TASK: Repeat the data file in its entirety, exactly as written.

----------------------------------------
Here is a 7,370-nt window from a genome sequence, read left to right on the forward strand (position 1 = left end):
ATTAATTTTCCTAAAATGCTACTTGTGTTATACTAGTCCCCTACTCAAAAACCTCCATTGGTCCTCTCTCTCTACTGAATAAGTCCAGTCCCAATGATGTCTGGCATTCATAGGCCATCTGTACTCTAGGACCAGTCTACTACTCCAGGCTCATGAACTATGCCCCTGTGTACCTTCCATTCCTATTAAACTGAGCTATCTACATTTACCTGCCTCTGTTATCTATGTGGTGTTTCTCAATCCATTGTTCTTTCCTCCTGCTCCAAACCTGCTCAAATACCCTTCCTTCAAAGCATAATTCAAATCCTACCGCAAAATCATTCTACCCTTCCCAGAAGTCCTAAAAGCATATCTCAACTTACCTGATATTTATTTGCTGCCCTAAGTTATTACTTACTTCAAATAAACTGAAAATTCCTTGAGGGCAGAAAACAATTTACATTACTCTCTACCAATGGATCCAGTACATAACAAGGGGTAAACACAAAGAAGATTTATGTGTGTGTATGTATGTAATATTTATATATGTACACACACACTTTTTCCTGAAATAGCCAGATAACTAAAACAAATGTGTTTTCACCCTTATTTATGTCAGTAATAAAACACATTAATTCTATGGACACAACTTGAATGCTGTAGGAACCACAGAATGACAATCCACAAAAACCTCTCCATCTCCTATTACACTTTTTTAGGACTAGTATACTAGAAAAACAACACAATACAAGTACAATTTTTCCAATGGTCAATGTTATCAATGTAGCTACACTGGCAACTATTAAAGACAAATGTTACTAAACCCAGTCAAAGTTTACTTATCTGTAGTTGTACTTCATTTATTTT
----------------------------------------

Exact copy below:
Here is a 7,370-nt window from a genome sequence, read left to right on the forward strand (position 1 = left end):
ATTAATTTTCCTAAAATGCTACTTGTGTTATACTAGTCCCCTACTCAAAAACCTCCATTGGTCCTCTCTCTCTACTGAATAAGTCCAGTCCCAATGATGTCTGGCATTCATAGGCCATCTGTACTCTAGGACCAGTCTACTACTCCAGGCTCATGAACTATGCCCCTGTGTACCTTCCATTCCTATTAAACTGAGCTATCTACATTTACCTGCCTCTGTTATCTATGTGGTGTTTCTCAATCCATTGTTCTTTCCTCCTGCTCCAAACCTGCTCAAATACCCTTCCTTCAAAGCATAATTCAAATCCTACCGCAAAATCATTCTACCCTTCCCAGAAGTCCTAAAAGCATATCTCAACTTACCTGATATTTATTTGCTGCCCTAAGTTATTACTTACTTCAAATAAACTGAAAATTCCTTGAGGGCAGAAAACAATTTACATTACTCTCTACCAATGGATCCAGTACATAACAAGGGGTAAACACAAAGAAGATTTATGTGTGTGTATGTATGTAATATTTATATATGTACACACACACTTTTTCCTGAAATAGCCAGATAACTAAAACAAATGTGTTTTCACCCTTATTTATGTCAGTAATAAAACACATTAATTCTATGGACACAACTTGAATGCTGTAGGAACCACAGAATGACAATCCACAAAAACCTCTCCATCTCCTATTACACTTTTTTAGGACTAGTATACTAGAAAAACAACACAATACAAGTACAATTTTTCCAATGGTCAATGTTATCAATGTAGCTACACTGGCAACTATTAAAGACAAATGTTACTAAACCCAGTCAAAGTTTACTTATCTGTAGTTGTACTTCATTTATTTT